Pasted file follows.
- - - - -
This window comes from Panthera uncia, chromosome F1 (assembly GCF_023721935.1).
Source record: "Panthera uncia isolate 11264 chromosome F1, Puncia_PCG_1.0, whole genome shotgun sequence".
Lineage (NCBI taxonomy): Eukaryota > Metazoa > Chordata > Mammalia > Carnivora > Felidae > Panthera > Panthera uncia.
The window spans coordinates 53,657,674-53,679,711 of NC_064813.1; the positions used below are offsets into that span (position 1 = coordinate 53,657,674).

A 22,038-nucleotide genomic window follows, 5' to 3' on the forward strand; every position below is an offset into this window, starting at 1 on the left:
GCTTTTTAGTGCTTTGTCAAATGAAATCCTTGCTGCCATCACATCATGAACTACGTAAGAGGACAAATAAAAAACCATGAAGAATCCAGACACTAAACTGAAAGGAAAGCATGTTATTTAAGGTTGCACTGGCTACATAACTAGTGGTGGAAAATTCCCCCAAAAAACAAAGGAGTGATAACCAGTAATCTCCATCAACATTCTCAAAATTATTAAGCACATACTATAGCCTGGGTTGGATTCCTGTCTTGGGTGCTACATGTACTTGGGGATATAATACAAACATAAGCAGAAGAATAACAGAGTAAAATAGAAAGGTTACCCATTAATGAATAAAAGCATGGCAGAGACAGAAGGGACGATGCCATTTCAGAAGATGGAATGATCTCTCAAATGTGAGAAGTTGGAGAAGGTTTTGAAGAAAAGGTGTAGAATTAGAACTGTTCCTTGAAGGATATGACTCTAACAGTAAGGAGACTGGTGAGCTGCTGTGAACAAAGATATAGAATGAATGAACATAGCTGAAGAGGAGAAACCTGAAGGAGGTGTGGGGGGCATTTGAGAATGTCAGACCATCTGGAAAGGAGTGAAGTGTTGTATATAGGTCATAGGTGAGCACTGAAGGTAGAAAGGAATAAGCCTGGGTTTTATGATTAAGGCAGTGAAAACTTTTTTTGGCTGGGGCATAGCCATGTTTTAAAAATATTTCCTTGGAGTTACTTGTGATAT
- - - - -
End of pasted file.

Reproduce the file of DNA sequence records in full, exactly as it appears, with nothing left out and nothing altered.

This window comes from Panthera uncia, chromosome F1 (assembly GCF_023721935.1).
Source record: "Panthera uncia isolate 11264 chromosome F1, Puncia_PCG_1.0, whole genome shotgun sequence".
Lineage (NCBI taxonomy): Eukaryota > Metazoa > Chordata > Mammalia > Carnivora > Felidae > Panthera > Panthera uncia.
The window spans coordinates 53,657,674-53,679,711 of NC_064813.1; the positions used below are offsets into that span (position 1 = coordinate 53,657,674).

A 22,038-nucleotide genomic window follows, 5' to 3' on the forward strand; every position below is an offset into this window, starting at 1 on the left:
GCTTTTTAGTGCTTTGTCAAATGAAATCCTTGCTGCCATCACATCATGAACTACGTAAGAGGACAAATAAAAAACCATGAAGAATCCAGACACTAAACTGAAAGGAAAGCATGTTATTTAAGGTTGCACTGGCTACATAACTAGTGGTGGAAAATTCCCCCAAAAAACAAAGGAGTGATAACCAGTAATCTCCATCAACATTCTCAAAATTATTAAGCACATACTATAGCCTGGGTTGGATTCCTGTCTTGGGTGCTACATGTACTTGGGGATATAATACAAACATAAGCAGAAGAATAACAGAGTAAAATAGAAAGGTTACCCATTAATGAATAAAAGCATGGCAGAGACAGAAGGGACGATGCCATTTCAGAAGATGGAATGATCTCTCAAATGTGAGAAGTTGGAGAAGGTTTTGAAGAAAAGGTGTAGAATTAGAACTGTTCCTTGAAGGATATGACTCTAACAGTAAGGAGACTGGTGAGCTGCTGTGAACAAAGATATAGAATGAATGAACATAGCTGAAGAGGAGAAACCTGAAGGAGGTGTGGGGGGCATTTGAGAATGTCAGACCATCTGGAAAGGAGTGAAGTGTTGTATATAGGTCATAGGTGAGCACTGAAGGTAGAAAGGAATAAGCCTGGGTTTTATGATTAAGGCAGTGAAAACTTTTTTTGGCTGGGGCATAGCCATGTTTTAAAAATATTTCCTTGGAGTTACTTGTGATAT